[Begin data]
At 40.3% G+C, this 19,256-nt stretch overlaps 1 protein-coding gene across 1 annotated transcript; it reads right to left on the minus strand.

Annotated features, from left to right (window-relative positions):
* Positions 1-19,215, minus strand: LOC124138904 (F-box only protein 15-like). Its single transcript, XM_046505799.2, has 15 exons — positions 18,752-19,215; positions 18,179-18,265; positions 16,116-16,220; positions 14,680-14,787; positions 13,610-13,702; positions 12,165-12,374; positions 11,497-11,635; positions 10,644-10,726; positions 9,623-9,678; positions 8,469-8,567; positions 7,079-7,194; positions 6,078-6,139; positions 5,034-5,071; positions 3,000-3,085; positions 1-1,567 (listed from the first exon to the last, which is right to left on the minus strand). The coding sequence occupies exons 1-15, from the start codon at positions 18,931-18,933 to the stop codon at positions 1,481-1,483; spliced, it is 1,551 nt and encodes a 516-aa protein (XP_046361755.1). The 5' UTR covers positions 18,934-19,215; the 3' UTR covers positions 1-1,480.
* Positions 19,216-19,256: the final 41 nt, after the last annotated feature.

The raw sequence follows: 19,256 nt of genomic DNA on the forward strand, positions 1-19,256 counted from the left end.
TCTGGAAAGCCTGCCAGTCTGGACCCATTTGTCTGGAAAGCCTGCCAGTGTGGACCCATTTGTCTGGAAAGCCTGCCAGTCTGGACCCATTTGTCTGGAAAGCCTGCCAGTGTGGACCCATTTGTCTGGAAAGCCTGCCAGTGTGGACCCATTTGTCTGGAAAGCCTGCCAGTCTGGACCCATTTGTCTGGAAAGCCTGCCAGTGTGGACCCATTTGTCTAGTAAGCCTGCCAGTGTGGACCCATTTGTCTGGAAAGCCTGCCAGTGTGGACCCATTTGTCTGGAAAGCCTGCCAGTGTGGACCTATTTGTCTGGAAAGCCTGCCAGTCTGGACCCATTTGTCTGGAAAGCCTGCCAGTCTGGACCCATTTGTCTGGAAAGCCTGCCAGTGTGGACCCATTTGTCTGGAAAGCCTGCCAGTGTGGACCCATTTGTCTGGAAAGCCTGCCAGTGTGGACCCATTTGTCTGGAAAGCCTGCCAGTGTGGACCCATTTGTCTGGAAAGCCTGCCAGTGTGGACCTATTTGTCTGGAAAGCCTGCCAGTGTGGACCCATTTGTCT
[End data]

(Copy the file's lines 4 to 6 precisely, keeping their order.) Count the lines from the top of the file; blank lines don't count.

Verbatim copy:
* Positions 19,216-19,256: the final 41 nt, after the last annotated feature.

The raw sequence follows: 19,256 nt of genomic DNA on the forward strand, positions 1-19,256 counted from the left end.
TCTGGAAAGCCTGCCAGTCTGGACCCATTTGTCTGGAAAGCCTGCCAGTGTGGACCCATTTGTCTGGAAAGCCTGCCAGTCTGGACCCATTTGTCTGGAAAGCCTGCCAGTGTGGACCCATTTGTCTGGAAAGCCTGCCAGTGTGGACCCATTTGTCTGGAAAGCCTGCCAGTCTGGACCCATTTGTCTGGAAAGCCTGCCAGTGTGGACCCATTTGTCTAGTAAGCCTGCCAGTGTGGACCCATTTGTCTGGAAAGCCTGCCAGTGTGGACCCATTTGTCTGGAAAGCCTGCCAGTGTGGACCTATTTGTCTGGAAAGCCTGCCAGTCTGGACCCATTTGTCTGGAAAGCCTGCCAGTCTGGACCCATTTGTCTGGAAAGCCTGCCAGTGTGGACCCATTTGTCTGGAAAGCCTGCCAGTGTGGACCCATTTGTCTGGAAAGCCTGCCAGTGTGGACCCATTTGTCTGGAAAGCCTGCCAGTGTGGACCCATTTGTCTGGAAAGCCTGCCAGTGTGGACCTATTTGTCTGGAAAGCCTGCCAGTGTGGACCCATTTGTCT